Molecular geomicrobiology: genes and geochemical cycling
Jennifer Macalady 1, Jillian F. Ban¢eld
Department of Earth and Planetary Science and Department of Environmental Sciences, Policy, and Management,
University of California, Berkeley, CA 94720, USA
Received 11 July 2002;received in revised form 30 August 2002;accepted 3 October 2002
Core geosciences concepts are being fundamentally revised as the result of breakthroughs in geomicrobiology.
Revolutionary discoveries have resulted from increased effort devoted to study of microorganisms in the context of
their environments. Much recent progress has been made possible by genetic data, particularly those that allow the
description of microbial populations in situ. New gene and genome sequences are elucidating previously unexpected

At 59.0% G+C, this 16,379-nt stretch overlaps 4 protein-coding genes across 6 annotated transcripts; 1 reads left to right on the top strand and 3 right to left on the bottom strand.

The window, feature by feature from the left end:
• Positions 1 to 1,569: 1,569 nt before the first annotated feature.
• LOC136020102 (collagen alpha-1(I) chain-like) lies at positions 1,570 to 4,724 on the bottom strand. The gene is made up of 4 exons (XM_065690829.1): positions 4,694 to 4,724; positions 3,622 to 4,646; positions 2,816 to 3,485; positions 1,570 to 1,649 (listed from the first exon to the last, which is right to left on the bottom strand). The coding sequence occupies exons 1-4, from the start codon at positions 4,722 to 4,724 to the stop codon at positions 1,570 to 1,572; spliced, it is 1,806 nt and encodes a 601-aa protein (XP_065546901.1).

or unexplained interactions between microorganisms and Earth materials, with implications for key geological
phenomena such as the formation of ore deposits and the regulation of global climate and surface oxidation state.
Genetic data have also led to extensive revision of our understanding of the pace and mechanisms by which evolution
occurs. Yet, the field of molecular geomicrobiology remains in its infancy. In the foreseeable future, merging of
modern biogeochemistry with molecularly resolved ecological studies will inspire the development of integrated
models for the processes that shape the Earth.
/ 2002 Elsevier Science B.V. All rights reserved.
Keywords: geomicrobiology;geochemistry; evolution;genes;genomes;ecology
What does ‘molecular geomicrobiology’ mean?
Although this could be interpreted as ‘molecular
biology applied to geologic systems’ we use the
term to describe the search for molecular-level
understanding of coupled biological and geo-
chemical processes. Geoscientists have moved
from describing complex mineral surface reactions
using empirical rate laws to analyzing molecular
interactions at a fundamental level to determine
kinetic parameters with predictive value . Sim-